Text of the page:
Alfonso Acampora, 61; Headed Program for Addiction...
Alfonso Acampora, 61; Headed Program for Addiction Treatment
Alfonso Acampora, 61, the president and chief executive of Walden House, one of California’s leading addiction treatment programs, was found dead Sunday in Berkeley. Police said the cause of death was a self-inflicted gunshot wound to the head.
Raised in the South Bronx in New York City, Acampora was a teenage gang member who overcame his own heroin addiction before moving to California.
He joined Walden House in 1971 and worked his way to the top, where he administered its $54-million annual budget and 550 full-time employees.
Walden House now has more than a dozen sites throughout the state where it offers programs to end drug dependency.
In recent months, Walden House has been criticized by the San Francisco Health Commission for failing to make timely financial reports. Much of the program’s money for grants and contracts comes from the Health Commission.
Ben Brady, 94; Writer, Producer of Radio, Early TV Shows
Ben Brady, 94, a writer and producer in the early days of television who also worked in radio, died March 20 at his home in Los Angeles.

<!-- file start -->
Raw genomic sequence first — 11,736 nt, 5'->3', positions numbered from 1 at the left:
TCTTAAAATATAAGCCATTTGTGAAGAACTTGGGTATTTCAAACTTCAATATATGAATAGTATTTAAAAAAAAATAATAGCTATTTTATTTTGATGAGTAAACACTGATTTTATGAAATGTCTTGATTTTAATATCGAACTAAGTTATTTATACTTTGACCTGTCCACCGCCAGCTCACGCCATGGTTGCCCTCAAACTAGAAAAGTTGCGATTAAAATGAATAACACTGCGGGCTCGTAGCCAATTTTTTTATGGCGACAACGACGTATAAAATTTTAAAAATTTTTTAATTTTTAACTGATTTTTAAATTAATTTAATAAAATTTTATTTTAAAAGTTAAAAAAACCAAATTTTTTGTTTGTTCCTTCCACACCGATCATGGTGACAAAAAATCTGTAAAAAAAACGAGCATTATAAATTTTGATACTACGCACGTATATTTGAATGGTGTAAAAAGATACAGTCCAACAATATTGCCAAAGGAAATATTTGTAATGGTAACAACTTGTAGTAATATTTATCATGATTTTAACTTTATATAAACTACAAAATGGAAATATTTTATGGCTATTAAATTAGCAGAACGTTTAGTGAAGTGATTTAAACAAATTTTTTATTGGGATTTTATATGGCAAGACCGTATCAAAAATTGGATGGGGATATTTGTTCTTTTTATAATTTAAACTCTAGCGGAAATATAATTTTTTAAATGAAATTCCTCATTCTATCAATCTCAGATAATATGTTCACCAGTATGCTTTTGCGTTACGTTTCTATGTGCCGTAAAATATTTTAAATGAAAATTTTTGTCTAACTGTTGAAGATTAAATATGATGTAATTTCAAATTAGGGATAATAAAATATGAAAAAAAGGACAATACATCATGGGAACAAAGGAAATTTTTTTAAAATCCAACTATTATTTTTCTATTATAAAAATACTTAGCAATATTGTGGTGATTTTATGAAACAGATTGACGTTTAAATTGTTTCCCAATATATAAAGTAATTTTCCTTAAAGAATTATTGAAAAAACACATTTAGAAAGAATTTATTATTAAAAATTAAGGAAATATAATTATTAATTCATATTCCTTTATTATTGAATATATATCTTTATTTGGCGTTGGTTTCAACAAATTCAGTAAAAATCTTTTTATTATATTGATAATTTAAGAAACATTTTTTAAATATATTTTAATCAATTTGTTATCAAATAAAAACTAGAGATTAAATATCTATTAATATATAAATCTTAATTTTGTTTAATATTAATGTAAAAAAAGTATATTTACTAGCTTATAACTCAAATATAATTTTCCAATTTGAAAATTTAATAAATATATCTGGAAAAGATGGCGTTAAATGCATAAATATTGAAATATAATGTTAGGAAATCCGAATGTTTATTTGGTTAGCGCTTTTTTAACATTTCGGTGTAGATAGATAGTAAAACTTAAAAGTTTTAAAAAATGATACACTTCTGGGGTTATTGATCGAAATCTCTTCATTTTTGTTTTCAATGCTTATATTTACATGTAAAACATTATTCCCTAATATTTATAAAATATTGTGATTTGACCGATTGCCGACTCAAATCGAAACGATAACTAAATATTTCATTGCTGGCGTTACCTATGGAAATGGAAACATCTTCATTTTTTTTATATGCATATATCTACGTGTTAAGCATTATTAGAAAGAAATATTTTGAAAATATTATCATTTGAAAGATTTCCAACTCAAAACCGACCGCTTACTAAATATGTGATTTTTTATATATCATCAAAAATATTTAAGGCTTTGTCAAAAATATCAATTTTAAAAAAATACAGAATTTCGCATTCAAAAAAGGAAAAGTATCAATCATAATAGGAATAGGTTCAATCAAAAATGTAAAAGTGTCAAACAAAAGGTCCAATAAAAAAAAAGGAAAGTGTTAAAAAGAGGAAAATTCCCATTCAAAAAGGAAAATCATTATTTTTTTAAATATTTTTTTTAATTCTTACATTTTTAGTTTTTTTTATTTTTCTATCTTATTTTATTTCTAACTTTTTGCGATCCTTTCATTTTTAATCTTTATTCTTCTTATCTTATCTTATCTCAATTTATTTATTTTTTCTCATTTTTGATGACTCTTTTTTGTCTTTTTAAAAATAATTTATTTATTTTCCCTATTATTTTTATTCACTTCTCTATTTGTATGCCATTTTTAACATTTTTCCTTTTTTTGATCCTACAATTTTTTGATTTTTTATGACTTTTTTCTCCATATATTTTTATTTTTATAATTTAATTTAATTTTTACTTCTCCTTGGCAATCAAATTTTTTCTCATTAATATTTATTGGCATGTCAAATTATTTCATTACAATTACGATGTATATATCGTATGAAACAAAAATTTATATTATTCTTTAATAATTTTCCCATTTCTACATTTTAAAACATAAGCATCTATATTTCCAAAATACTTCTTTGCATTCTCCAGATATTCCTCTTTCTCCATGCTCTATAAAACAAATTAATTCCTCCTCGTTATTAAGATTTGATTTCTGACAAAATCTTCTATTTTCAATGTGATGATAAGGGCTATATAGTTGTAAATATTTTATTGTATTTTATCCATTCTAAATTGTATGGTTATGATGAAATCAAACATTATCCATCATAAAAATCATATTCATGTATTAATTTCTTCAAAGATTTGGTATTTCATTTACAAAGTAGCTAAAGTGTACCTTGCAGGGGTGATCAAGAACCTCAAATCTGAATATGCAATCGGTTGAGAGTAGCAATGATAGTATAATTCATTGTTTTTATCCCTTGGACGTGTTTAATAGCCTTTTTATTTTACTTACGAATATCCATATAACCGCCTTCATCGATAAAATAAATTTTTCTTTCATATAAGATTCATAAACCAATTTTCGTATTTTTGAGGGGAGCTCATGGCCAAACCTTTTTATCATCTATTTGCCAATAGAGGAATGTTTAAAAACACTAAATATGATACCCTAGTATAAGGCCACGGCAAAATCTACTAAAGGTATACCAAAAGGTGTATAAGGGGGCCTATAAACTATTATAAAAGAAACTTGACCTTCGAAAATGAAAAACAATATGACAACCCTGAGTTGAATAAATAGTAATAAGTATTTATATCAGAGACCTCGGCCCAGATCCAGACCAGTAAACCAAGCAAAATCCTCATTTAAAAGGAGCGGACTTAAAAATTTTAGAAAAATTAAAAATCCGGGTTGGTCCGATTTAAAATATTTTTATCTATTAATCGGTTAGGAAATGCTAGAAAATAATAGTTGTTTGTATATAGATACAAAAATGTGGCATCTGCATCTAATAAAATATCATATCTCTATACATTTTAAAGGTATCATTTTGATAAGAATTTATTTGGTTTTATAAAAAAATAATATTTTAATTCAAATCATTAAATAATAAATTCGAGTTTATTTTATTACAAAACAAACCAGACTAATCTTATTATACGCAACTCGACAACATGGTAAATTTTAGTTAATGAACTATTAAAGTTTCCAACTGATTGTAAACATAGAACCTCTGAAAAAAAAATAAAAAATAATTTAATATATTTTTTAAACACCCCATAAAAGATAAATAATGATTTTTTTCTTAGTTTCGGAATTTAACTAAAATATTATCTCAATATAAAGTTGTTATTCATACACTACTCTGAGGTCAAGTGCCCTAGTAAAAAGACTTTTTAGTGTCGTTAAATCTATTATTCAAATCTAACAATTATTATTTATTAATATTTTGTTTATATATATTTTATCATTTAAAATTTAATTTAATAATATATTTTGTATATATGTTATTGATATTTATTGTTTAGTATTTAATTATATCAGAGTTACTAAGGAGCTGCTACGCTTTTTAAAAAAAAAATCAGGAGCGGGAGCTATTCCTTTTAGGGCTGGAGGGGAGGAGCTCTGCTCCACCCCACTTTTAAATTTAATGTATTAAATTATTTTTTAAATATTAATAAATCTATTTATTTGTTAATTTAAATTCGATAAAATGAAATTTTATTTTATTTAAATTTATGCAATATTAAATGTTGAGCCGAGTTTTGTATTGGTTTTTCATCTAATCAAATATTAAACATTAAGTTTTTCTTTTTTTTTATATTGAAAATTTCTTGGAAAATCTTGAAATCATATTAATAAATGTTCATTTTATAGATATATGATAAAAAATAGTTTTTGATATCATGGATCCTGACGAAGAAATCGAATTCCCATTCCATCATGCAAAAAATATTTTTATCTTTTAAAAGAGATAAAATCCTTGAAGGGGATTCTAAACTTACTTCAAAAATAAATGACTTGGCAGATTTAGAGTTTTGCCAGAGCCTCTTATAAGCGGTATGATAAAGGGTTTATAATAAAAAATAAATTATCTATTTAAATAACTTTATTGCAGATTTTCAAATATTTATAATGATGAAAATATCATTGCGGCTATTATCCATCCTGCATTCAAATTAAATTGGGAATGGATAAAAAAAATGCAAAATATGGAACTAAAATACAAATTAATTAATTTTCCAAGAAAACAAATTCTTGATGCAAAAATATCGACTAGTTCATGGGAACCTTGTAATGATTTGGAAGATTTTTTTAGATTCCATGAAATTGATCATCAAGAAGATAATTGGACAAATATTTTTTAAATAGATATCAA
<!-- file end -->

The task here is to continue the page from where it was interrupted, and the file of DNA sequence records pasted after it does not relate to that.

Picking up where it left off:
Brady, a New York City native, wrote daytime radio serials to support himself while attending law school at St. Lawrence University. While practicing law, he wrote scripts for such radio shows as “The Thin Man,” “Mr. & Mrs. North” and “Inner Sanctum.”
After World War II, Brady moved to Hollywood to produce and direct for radio, including programs starring Dinah Shore and Steve Allen. He also wrote comedy for Fred Allen, Groucho Marx, and Ozzie and Harriet Nelson. For television, he produced “The Outer Limits,” “Rawhide,” “Perry Mason” and “Have Gun, Will Travel.”
In the late 1950s, he was a founder of the Television Producers Guild of America, which later merged with the Producers Guild of America.
Marjorie Silverstein, 72; Won Peabody Award for Investigative Reporting
Marjorie “Mickie” Silverstein, 72, an author, lecturer, and radio and television personality who won a Peabody Award in 1970 for radio-news investigative reporting, died March 15 in Los Angeles of complications from hepatitis.
Teaming up with friend Teddi Levison in the 1960s, Silverstein became a radio reporter at WRNG in Atlanta, where they won the Peabody for a half-hour documentary on strong-armed police tactics against blacks and hippies. They also hosted a daily talk show and later hosted a TV show in Philadelphia.
Relocating to Los Angeles in the 1970s, Silverstein and Levison hosted “The Mickie and Teddi Show” on KGBS for several years. They also co-hosted a weekly interview show on KHJ-TV, and Silverstein later hosted her own call-in radio show in Phoenix.
The two women collaborated on three books: “Have You Had It in the Kitchen?,” “Marrying Again” and a novel, “Number One Sunset Blvd.”
In recent years, the Chicago-born Silverstein served on the Los Angeles County Children’s Planning Council.